Rain, Opportunity Costs of Voting, and Voter Turnout: Evidence from South Korea
40 Pages Posted: 18 Aug 2015
Date Written: August 12, 2015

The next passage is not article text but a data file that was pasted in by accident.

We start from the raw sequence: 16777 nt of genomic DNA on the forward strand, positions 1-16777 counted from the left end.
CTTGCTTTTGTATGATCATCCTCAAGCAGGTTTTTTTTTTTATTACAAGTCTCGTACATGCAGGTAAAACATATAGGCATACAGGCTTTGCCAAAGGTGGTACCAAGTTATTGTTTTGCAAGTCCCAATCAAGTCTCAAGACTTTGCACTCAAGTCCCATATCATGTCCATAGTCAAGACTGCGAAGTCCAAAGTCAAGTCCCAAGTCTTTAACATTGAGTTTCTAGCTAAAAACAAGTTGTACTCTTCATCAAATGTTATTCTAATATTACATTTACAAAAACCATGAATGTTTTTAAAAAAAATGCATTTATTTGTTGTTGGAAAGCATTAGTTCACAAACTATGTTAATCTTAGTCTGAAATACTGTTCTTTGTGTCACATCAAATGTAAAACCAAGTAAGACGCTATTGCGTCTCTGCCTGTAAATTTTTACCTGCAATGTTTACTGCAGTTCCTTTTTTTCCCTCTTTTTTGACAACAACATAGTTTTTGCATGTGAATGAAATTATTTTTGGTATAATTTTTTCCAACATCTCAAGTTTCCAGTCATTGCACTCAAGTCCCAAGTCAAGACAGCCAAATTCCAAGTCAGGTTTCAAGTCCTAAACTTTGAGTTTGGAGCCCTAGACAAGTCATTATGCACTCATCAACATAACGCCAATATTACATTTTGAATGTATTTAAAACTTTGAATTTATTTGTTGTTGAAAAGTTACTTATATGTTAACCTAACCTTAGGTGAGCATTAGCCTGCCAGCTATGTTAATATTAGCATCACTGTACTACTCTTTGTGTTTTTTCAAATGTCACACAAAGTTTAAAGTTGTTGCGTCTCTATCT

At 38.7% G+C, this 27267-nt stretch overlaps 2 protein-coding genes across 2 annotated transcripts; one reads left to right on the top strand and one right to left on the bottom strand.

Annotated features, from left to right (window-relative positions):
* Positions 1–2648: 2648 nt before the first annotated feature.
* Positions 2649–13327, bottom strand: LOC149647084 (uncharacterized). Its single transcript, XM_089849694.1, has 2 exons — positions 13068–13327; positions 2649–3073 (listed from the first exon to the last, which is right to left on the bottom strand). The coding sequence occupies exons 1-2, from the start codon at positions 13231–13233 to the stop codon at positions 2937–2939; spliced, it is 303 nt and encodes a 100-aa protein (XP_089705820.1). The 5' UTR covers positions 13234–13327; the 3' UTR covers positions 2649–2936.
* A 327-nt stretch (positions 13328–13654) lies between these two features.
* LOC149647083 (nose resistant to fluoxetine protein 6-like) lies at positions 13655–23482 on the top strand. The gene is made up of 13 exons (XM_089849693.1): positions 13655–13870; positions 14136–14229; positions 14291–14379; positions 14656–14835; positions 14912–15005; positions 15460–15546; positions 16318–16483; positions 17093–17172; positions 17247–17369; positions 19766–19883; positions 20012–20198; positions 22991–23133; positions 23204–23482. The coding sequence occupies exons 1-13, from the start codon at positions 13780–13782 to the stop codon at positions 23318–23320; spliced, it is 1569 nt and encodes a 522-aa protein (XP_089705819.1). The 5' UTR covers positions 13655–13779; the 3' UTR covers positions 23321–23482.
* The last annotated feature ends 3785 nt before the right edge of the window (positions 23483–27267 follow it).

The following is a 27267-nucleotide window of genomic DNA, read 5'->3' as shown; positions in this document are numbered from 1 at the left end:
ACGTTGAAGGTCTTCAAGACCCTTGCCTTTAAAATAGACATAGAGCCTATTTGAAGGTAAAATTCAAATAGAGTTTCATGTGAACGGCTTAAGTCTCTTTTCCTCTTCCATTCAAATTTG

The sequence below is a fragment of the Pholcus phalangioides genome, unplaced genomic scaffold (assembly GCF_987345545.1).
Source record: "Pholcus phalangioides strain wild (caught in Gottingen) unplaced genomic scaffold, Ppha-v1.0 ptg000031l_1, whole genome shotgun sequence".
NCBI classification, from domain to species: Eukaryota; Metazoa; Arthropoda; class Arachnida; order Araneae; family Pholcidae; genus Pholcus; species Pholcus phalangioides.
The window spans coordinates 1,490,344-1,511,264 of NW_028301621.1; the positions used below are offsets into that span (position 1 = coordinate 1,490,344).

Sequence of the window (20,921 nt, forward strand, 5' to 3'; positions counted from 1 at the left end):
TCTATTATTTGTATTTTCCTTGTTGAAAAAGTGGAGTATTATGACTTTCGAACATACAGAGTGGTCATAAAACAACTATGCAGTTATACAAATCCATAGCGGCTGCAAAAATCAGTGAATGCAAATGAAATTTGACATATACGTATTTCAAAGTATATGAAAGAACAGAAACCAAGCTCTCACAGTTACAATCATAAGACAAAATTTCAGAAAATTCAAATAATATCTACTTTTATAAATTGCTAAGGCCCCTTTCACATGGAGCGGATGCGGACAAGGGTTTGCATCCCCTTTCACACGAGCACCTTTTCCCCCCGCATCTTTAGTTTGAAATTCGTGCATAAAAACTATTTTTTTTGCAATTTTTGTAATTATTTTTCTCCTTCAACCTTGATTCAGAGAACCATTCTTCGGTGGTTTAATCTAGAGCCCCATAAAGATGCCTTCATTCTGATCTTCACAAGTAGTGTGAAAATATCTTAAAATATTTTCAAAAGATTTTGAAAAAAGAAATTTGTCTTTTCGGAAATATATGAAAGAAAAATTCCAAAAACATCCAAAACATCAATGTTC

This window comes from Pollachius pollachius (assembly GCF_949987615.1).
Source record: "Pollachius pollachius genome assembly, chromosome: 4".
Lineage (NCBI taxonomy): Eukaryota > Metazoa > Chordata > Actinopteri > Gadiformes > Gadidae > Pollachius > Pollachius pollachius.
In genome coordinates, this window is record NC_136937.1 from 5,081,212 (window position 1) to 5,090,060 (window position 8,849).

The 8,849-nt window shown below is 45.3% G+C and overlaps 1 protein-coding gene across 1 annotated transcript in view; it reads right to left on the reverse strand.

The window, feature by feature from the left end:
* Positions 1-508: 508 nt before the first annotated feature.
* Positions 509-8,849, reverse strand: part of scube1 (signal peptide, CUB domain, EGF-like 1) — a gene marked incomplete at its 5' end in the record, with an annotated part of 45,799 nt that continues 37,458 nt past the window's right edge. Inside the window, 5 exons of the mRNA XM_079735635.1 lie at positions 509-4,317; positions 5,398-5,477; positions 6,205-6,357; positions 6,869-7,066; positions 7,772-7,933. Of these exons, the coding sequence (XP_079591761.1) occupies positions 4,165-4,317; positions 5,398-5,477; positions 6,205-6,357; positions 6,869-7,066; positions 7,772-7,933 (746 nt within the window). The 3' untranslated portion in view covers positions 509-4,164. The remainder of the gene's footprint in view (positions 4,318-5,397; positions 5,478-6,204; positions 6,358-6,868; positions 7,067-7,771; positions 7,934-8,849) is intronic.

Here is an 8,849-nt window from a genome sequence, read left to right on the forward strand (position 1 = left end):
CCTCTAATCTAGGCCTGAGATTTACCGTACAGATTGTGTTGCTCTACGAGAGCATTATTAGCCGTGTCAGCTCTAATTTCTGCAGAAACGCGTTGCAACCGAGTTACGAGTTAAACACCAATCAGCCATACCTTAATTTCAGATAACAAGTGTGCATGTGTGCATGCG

Existing studies on the importance of election day weather generally consider poor weather an additional cost in the voting calculus, which reduces turnout. In this paper, I claim that the effect of weather on turnout can differ across groups of voters depending on how weather affects the opportunity cost of voting. Inclement weather typically increases the direct cost of voting by making it less convenient. However, it may actually reduce the opportunity cost of voting for people with occupations that rely on good weather conditions. To support this claim, I compare the varying incentives for turnout under different weather conditions in different localities of South Korea based on the proportion of agricultural workers in each population. An analysis of four legislative elections since 2000 shows that the effects of rainfall on turnout are heterogeneous across communities. In urban communities, rainfall decreases turnout regardless of whether an election is competitive. In agricultural communities, rainfall increases turnout, and this positive association is stronger in closer elections.
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